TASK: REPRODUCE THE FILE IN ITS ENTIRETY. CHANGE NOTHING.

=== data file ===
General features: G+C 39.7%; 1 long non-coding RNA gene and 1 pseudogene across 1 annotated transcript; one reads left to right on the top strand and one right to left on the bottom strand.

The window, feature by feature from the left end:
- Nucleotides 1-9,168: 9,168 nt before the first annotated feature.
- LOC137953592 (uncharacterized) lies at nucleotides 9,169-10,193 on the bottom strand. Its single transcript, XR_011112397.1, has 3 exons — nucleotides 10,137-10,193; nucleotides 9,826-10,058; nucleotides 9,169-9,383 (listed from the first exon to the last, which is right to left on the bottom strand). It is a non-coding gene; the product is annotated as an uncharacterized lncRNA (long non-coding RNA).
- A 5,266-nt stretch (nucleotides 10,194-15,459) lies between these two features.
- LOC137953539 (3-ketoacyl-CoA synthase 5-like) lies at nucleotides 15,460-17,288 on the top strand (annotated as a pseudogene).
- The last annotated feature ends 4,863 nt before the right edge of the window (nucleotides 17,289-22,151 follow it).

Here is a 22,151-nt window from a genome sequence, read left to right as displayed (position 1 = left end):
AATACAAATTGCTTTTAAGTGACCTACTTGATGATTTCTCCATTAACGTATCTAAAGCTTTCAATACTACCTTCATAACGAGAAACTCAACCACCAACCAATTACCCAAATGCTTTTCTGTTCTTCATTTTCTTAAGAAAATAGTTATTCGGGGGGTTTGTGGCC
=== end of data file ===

General features: G+C 39.7%; 1 long non-coding RNA gene and 1 pseudogene across 1 annotated transcript; one reads left to right on the top strand and one right to left on the bottom strand.

The window, feature by feature from the left end:
- Nucleotides 1-9,168: 9,168 nt before the first annotated feature.
- LOC137953592 (uncharacterized) lies at nucleotides 9,169-10,193 on the bottom strand. Its single transcript, XR_011112397.1, has 3 exons — nucleotides 10,137-10,193; nucleotides 9,826-10,058; nucleotides 9,169-9,383 (listed from the first exon to the last, which is right to left on the bottom strand). It is a non-coding gene; the product is annotated as an uncharacterized lncRNA (long non-coding RNA).
- A 5,266-nt stretch (nucleotides 10,194-15,459) lies between these two features.
- LOC137953539 (3-ketoacyl-CoA synthase 5-like) lies at nucleotides 15,460-17,288 on the top strand (annotated as a pseudogene).
- The last annotated feature ends 4,863 nt before the right edge of the window (nucleotides 17,289-22,151 follow it).

Here is a 22,151-nt window from a genome sequence, read left to right as displayed (position 1 = left end):
AATACAAATTGCTTTTAAGTGACCTACTTGATGATTTCTCCATTAACGTATCTAAAGCTTTCAATACTACCTTCATAACGAGAAACTCAACCACCAACCAATTACCCAAATGCTTTTCTGTTCTTCATTTTCTTAAGAAAATAGTTATTCGGGGGGTTTGTGGCC